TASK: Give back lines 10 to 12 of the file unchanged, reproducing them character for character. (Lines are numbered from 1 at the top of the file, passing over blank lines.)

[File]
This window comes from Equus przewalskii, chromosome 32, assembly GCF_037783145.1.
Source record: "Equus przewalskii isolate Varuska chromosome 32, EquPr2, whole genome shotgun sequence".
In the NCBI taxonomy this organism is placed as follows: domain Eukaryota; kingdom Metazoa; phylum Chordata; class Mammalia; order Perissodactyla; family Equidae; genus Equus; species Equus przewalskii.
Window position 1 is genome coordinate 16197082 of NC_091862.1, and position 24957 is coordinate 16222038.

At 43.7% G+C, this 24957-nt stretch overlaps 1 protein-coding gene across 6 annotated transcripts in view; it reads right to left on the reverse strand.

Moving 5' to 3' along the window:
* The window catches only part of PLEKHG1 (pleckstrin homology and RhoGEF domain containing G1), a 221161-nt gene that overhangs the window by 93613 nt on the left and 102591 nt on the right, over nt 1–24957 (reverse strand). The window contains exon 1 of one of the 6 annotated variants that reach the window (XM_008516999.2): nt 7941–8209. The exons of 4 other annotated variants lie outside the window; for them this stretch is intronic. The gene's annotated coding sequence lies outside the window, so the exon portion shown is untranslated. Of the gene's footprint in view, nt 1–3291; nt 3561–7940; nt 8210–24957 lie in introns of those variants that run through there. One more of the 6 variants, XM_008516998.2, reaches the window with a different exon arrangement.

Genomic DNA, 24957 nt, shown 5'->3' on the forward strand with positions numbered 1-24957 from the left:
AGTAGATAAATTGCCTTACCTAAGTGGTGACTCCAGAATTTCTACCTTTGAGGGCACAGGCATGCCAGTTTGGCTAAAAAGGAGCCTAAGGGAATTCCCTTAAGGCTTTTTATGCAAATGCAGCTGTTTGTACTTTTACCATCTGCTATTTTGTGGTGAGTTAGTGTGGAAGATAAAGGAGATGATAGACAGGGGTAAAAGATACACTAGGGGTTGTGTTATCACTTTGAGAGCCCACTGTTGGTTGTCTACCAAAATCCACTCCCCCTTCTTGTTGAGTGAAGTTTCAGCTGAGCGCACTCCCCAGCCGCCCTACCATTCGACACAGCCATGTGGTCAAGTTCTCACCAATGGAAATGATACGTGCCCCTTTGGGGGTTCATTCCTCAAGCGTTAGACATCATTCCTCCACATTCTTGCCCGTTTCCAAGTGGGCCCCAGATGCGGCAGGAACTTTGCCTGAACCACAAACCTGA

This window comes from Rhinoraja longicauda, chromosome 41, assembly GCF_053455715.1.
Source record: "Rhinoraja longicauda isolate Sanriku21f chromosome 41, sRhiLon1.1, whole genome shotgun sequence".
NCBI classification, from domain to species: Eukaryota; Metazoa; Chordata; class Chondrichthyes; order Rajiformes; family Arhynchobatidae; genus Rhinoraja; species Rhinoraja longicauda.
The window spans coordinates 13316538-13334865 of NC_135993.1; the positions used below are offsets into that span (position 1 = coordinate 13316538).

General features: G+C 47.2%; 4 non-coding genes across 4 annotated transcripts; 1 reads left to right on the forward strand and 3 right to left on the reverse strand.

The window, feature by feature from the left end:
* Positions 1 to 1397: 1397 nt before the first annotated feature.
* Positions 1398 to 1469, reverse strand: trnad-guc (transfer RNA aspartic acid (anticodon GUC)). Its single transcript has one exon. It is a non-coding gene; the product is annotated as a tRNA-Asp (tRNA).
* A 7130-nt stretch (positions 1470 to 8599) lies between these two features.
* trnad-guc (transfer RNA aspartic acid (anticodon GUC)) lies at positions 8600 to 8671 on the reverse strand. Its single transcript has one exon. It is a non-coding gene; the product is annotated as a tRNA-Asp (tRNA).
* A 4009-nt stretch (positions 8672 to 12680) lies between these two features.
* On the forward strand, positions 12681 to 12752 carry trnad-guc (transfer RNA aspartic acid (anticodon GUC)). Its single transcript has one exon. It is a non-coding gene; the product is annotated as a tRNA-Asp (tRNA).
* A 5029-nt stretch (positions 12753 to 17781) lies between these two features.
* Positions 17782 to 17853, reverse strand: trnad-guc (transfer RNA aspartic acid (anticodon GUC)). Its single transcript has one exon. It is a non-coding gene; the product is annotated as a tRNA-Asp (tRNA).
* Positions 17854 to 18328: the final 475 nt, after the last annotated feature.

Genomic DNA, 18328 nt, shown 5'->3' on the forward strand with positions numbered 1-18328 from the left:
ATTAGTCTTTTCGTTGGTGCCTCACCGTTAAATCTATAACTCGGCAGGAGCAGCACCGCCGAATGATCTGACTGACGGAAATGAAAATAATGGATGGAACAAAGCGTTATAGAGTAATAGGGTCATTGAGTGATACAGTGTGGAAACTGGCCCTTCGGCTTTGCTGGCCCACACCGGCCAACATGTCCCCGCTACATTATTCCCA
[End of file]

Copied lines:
This window comes from Rhinoraja longicauda, chromosome 41, assembly GCF_053455715.1.
Source record: "Rhinoraja longicauda isolate Sanriku21f chromosome 41, sRhiLon1.1, whole genome shotgun sequence".
NCBI classification, from domain to species: Eukaryota; Metazoa; Chordata; class Chondrichthyes; order Rajiformes; family Arhynchobatidae; genus Rhinoraja; species Rhinoraja longicauda.